Feeling stressed and anxious? Could it be low blood sugar?

When you have stable blood sugar, you will feel grounded, experience less overwhelm and stress, feel less anxious and have no cravings – if your cravings are blood sugar related (cravings can also be due to yeast, low serotonin, low endorphins, low catecholamines and low GABA)


Signs of low blood sugar may include:

• Anxiety, irritability, agitation, nervousness
• Feeling stressed and overwhelmed
• Feeling shaky between meals or when you skip a meal
• Poor memory, focus and fatigue
• Intense sweet craving at various times of the day
• Waking in the night (low blood sugar is one of many causes of insomnia)


Simple dietary changes to help stabilize your blood sugar


1.  Eat enough protein

• Eat at least 20-25g (4oz or palm-sized portions) of good quality protein at each meal
• Grassfed beef, lamb, wild fish, pastured chicken, turkey and eggs, dairy (if it’s not an issue for you), legumes
• This is not negotiable – you must eat breakfast every day! And within an hour of waking
• If you can’t quite give up your coffee make sure to eat breakfast first
• Make sure to include protein at breakfast! (egg, fish, chicken sausage, cheese/yogurt, even dinner for breakfast)
• Substitute packaged cereals with real oatmeal (if gluten is not an issue or buckwheat and add nuts, seeds, coconut, butter, yogurt or kefir or a scoop of whey protein
Smoothies are good too – use fruit like berries and banana, use water as your base, add 1/3 cup full-fat coconut milk, 20g whey protein powder (other optional additions: green powder or freshly juiced greens, yogurt or kefir, nut butters, freshly ground flax seeds)


2.  Eat 3 meals and 2 snacks

Protein, fat and carbohydrate at each meal and snack.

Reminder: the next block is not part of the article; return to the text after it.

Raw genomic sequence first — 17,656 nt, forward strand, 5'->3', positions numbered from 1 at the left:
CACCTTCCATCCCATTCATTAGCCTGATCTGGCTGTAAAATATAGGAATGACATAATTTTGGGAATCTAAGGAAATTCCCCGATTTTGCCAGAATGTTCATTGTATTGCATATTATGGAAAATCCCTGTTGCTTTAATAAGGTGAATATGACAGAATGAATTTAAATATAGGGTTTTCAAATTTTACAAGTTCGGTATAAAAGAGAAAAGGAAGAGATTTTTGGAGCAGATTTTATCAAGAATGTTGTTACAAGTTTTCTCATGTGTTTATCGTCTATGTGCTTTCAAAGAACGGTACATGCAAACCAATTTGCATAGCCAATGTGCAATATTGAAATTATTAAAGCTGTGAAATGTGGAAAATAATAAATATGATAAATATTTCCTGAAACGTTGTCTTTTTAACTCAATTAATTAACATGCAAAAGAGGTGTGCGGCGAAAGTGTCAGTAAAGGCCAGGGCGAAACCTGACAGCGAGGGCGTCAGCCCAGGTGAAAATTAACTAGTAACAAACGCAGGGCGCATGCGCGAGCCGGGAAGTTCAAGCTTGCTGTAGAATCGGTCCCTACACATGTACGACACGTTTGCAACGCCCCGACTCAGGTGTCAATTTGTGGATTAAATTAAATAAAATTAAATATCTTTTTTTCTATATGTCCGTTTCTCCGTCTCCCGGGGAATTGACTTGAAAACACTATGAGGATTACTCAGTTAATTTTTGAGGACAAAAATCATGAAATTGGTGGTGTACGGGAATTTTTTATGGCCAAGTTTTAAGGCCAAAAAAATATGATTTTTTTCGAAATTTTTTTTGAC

• Lunch example: protein= Beef, lamb, fish, chicken, turkey, legumes; fat=butter, olive oil, avocado; carbohydrate = starchy veggie like sweet potato or brown rice
• Meal ideas: meat and veggies, salad and protein, veggie soup with protein, lentil soup
• Snack ideas: boiled egg; crackers and hummus; fruit and a few nuts; crackers and cheese; raw carrots/zucchini and cream cheese
Always carry some nuts with you for emergencies! Pumpkin seeds are a great choice.

There are nutrients that also help with blood sugar control: the amino acid glutamine, and zinc and chromium.   It may also be helpful to have your adrenal status assessed because burned out adrenals can lead to poor blood sugar control, fatigue, digestive issues and other hormonal problems.  Doing a salivary cortisol test is the best way to do this.

All of this and much more is covered in great detail in The Antianxiety Food Solution: How the Foods You Eat Can Help You Calm Your Anxious Mind, Improve Your Mood and End Cravings, now available in major books stores, at Amazon and via www.antianxietyfoodsolution.com


Thanks to Elizabeth E for her recent comment on Amazon (this is an excerpt):

“I just recently finished reading this book and am grateful for such a great resource! I’ve already begun employing some of the suggestions laid out and they are helping. For example, I am making sure to include more protein in my breakfast and it’s definitely helping my anxiety!”

Trudy Scott is a food-mood expert and nutritionist who educates women about real whole food and finding natural solutions for anxiety and stress, depression and other mood problems, together with the sugar and carb cravings that often go hand-in hand with mood issues. She is author of  The Antianxiety Food Solution – How the Foods You Eat Can Help you Calm Your Anxious Mind, Improve Your Mood and End Cravings (June 2011, New Harbinger). Trudy is immediate past president of National Association of Nutrition Professionals and now Special Advisor to the board of directors. http://www.everywomanover29.com and www.antianxietyfoodsolution.com
 

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